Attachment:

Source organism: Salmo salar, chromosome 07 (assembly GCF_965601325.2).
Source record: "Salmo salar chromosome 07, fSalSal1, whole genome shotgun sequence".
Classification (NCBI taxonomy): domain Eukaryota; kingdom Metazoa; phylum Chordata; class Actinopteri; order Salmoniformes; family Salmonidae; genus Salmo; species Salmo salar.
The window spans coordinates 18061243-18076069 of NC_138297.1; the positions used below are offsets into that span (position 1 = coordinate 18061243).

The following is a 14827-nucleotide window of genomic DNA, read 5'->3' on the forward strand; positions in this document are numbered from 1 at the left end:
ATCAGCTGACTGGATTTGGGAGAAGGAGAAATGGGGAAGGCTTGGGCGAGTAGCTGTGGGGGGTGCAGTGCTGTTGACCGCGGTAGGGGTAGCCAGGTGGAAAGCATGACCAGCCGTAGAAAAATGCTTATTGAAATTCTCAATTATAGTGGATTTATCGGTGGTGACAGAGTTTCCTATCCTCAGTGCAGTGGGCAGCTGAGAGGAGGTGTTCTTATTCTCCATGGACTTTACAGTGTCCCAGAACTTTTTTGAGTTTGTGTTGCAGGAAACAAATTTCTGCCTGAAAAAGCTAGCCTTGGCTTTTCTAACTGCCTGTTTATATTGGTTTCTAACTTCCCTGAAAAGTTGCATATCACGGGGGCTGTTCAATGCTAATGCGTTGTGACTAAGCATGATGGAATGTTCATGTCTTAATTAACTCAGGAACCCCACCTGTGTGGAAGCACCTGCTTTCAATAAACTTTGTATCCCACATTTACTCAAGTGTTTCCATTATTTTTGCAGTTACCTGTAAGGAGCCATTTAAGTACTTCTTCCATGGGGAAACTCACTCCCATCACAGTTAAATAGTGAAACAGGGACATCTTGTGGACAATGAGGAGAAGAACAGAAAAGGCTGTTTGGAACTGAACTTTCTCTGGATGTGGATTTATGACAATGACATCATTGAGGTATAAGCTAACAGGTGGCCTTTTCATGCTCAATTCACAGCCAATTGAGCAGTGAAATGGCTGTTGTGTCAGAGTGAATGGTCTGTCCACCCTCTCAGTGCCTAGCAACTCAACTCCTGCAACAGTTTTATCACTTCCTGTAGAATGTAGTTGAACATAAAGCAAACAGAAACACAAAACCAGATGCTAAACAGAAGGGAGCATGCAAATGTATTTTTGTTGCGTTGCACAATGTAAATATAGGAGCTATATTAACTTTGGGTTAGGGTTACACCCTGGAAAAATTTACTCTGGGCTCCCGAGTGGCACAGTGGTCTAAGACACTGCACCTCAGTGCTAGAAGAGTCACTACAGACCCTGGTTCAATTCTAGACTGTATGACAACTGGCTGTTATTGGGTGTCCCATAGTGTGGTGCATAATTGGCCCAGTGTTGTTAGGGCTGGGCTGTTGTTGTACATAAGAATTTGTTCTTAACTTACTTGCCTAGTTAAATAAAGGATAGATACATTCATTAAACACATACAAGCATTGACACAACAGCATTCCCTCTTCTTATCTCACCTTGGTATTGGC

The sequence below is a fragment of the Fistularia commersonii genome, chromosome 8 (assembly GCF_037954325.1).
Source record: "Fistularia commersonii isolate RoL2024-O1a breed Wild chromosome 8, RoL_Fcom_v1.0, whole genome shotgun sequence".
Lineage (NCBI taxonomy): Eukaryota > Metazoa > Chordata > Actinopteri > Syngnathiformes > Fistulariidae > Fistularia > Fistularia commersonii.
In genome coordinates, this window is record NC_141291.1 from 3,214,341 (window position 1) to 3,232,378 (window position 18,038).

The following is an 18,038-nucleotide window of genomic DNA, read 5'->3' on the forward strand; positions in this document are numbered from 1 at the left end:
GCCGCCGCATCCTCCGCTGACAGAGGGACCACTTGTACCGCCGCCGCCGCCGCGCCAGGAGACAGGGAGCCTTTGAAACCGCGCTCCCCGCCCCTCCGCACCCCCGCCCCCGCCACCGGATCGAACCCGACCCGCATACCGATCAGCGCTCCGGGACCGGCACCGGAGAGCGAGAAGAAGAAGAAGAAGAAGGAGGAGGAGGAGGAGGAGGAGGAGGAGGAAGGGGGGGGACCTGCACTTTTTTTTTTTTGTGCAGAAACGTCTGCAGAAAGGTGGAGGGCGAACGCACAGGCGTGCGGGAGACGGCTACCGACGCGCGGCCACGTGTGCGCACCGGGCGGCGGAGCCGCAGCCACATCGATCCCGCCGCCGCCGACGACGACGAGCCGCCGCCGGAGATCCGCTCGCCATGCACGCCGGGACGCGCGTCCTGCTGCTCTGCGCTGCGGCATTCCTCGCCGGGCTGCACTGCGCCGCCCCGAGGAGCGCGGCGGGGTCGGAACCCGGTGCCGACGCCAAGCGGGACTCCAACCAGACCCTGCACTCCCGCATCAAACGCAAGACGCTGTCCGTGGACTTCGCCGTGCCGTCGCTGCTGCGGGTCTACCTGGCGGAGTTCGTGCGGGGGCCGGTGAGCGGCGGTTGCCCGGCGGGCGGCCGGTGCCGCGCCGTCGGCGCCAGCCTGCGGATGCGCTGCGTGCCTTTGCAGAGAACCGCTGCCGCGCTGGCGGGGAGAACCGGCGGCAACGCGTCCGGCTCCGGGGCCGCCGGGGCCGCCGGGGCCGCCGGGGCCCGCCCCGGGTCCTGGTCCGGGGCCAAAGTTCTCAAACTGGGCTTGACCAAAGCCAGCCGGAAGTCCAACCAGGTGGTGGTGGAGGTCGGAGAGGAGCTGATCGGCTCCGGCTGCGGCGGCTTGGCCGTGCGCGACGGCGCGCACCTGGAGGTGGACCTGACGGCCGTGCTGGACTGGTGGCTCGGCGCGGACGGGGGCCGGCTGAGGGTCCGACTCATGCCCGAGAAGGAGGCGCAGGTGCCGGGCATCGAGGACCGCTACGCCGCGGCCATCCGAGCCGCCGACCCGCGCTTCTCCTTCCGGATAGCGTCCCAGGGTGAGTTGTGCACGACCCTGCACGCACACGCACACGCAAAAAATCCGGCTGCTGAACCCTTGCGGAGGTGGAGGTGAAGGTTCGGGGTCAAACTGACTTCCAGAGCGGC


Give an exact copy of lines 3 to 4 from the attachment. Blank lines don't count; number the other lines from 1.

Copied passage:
Classification (NCBI taxonomy): domain Eukaryota; kingdom Metazoa; phylum Chordata; class Actinopteri; order Salmoniformes; family Salmonidae; genus Salmo; species Salmo salar.
The window spans coordinates 18061243-18076069 of NC_138297.1; the positions used below are offsets into that span (position 1 = coordinate 18061243).